Alistair Darling on Wednesday attempted to defuse a growing row over the allegedly punitive terms of the government’s bail-out of three high street banks, when aides insisted there was no “blanket ban on dividends for five years”.

The chancellor’s clarification came amid mounting pressure from bankers and investors, who claimed Mr Darling had insisted on such onerous terms for the taxpayer-funded bail-out and that it was deterring ordinary investors from taking up new shares.

The chancellor reacted furiously to what he believed was an attempt by bank executives to renegotiate the terms of the deal, agreed between the Treasury and the banks only on Saturday, to the detriment of the taxpayer. But he signalled there was room for flexibility on dividends after the first year.

“If someone comes up with a better way of running the scheme, of course we will listen,” Mr Darling said. “But if they’re talking about getting themselves off the hook, that’s a different proposition.”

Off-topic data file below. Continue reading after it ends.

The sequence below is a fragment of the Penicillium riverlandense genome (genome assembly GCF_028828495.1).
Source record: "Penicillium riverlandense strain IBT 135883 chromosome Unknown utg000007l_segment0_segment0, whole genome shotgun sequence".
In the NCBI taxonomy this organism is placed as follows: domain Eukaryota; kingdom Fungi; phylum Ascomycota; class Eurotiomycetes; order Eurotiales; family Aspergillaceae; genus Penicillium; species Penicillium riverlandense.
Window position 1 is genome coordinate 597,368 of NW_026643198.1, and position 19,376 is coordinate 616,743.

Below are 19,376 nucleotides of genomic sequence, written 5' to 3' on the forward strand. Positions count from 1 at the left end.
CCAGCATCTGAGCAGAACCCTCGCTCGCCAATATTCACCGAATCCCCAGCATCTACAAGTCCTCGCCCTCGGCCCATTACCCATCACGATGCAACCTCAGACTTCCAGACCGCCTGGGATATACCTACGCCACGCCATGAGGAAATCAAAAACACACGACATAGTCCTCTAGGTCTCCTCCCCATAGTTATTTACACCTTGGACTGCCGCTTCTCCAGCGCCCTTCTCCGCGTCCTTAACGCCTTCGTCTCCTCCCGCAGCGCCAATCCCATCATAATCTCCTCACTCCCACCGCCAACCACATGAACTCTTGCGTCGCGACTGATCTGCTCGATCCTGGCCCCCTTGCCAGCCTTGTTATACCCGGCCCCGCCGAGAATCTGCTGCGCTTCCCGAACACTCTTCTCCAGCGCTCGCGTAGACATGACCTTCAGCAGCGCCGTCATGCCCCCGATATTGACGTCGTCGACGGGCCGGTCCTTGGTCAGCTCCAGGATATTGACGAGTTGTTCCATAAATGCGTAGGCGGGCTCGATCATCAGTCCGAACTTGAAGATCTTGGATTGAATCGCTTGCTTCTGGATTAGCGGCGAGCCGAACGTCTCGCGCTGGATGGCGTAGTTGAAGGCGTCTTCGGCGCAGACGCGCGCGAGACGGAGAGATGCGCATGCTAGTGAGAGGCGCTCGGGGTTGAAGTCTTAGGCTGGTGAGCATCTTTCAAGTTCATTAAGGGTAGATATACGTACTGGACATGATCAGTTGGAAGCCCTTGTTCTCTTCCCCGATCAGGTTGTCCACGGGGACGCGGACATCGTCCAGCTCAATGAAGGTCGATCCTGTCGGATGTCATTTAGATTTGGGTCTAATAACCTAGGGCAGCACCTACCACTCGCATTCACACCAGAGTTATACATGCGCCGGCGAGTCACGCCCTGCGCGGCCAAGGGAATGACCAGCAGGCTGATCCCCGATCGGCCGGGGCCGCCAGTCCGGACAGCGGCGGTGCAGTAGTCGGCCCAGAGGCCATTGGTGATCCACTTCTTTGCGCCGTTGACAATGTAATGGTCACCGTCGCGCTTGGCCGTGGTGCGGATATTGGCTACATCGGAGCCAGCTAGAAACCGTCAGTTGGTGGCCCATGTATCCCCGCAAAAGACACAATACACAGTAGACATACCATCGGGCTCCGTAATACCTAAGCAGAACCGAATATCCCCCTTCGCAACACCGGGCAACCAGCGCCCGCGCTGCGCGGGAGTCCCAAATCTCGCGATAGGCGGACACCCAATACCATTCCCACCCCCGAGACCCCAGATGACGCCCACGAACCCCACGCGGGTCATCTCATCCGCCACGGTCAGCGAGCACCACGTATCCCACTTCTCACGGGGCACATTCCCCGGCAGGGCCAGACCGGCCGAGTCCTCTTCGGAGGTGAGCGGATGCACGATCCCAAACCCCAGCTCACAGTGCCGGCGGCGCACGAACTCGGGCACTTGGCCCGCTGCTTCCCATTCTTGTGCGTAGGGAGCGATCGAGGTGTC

The dispute turns on the terms demanded by the government on the £9bn of preference shares included within the £37bn recapitalisation of Royal Bank of Scotland, Lloyds TSB and HBOS.

According to the terms announced by the banks on Monday, the preference shares, which carry a fixed interest rate of 12 per cent over five years, forbid the banks paying dividends to ordinary shareholders until the preference shares have been redeemed in full. Mr Darling’s team said on Wednesday that the bankers had failed to understand the terms of the deal or to explain it properly to investors, hence the Treasury’s need to “clarify” it. The Treasury denied any U-turn.

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